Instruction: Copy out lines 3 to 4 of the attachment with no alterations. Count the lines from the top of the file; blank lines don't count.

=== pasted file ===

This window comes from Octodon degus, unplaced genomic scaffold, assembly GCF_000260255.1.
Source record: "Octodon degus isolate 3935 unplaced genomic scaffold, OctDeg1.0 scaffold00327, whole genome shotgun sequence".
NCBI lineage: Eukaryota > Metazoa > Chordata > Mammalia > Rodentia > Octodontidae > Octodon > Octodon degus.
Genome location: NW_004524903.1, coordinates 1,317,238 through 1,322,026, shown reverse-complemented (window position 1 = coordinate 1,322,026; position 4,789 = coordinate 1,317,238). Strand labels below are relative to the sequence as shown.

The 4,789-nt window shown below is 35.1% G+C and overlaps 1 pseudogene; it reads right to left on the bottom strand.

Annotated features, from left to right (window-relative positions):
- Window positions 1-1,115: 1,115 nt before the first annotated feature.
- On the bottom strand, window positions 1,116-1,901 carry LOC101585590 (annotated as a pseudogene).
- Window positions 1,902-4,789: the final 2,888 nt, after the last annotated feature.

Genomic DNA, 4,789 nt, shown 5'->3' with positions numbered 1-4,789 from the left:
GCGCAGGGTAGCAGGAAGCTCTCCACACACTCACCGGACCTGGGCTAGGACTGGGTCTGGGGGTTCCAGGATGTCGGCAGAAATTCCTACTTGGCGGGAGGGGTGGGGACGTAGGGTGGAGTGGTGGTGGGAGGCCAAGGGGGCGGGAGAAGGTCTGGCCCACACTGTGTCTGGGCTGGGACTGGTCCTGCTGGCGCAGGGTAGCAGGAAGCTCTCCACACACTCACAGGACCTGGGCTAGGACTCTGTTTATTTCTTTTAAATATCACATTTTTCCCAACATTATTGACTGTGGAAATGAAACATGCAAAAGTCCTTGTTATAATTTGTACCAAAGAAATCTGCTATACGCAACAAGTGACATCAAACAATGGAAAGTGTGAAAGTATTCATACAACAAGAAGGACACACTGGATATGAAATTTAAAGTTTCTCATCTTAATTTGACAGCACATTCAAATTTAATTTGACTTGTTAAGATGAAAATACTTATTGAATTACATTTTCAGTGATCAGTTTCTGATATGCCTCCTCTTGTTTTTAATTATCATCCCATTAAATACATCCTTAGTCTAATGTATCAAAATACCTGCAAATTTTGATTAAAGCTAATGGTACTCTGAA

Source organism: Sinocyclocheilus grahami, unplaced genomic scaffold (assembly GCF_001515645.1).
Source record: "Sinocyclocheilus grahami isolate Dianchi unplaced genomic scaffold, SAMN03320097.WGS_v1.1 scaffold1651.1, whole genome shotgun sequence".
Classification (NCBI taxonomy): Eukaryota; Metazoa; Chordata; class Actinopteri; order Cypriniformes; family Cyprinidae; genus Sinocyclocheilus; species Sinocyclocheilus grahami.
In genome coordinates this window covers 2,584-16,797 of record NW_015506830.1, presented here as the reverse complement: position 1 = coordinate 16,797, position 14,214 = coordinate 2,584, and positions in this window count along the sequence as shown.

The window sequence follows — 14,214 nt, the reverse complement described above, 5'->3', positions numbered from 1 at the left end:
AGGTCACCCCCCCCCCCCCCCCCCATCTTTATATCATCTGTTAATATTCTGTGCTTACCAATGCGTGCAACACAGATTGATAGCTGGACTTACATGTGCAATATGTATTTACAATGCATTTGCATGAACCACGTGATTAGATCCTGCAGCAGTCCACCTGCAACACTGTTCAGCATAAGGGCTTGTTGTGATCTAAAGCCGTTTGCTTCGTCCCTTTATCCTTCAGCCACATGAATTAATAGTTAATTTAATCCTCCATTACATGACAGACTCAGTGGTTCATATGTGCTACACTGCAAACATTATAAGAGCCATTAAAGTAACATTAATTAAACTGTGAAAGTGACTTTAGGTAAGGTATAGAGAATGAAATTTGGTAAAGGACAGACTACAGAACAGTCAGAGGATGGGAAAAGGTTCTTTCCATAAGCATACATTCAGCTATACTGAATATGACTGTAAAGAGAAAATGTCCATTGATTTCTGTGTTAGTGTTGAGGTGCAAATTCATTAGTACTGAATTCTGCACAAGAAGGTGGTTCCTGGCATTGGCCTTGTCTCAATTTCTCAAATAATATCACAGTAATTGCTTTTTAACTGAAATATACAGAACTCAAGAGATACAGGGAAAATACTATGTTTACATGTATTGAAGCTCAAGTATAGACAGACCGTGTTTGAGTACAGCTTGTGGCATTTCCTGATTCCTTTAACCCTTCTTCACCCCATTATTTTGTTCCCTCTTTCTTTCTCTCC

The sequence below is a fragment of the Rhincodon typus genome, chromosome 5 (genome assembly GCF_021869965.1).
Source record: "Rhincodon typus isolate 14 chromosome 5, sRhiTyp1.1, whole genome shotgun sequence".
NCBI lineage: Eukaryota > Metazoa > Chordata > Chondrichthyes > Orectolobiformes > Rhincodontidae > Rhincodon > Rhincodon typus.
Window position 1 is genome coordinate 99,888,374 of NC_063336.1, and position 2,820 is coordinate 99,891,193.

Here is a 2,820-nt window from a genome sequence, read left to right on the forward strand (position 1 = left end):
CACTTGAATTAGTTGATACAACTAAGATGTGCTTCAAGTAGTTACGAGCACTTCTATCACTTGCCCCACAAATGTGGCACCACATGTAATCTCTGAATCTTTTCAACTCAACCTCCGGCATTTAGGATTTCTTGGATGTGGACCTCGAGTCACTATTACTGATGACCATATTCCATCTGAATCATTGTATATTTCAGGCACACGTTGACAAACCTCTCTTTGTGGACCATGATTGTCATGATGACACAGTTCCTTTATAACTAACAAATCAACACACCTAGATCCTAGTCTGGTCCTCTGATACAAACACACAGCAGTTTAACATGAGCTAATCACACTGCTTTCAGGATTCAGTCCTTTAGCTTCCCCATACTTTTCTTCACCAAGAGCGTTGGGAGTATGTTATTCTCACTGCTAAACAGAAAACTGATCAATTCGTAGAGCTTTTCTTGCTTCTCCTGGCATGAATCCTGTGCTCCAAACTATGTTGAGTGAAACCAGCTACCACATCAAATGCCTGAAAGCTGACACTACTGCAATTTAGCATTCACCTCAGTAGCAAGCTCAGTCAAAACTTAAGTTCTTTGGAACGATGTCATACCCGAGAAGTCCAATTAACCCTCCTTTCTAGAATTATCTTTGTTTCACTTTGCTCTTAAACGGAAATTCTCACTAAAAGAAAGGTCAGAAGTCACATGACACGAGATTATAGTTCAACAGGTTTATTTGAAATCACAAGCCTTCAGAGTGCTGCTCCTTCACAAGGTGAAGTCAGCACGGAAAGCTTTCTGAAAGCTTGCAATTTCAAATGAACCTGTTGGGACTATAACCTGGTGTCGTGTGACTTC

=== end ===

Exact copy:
NCBI lineage: Eukaryota > Metazoa > Chordata > Mammalia > Rodentia > Octodontidae > Octodon > Octodon degus.
Genome location: NW_004524903.1, coordinates 1,317,238 through 1,322,026, shown reverse-complemented (window position 1 = coordinate 1,322,026; position 4,789 = coordinate 1,317,238). Strand labels below are relative to the sequence as shown.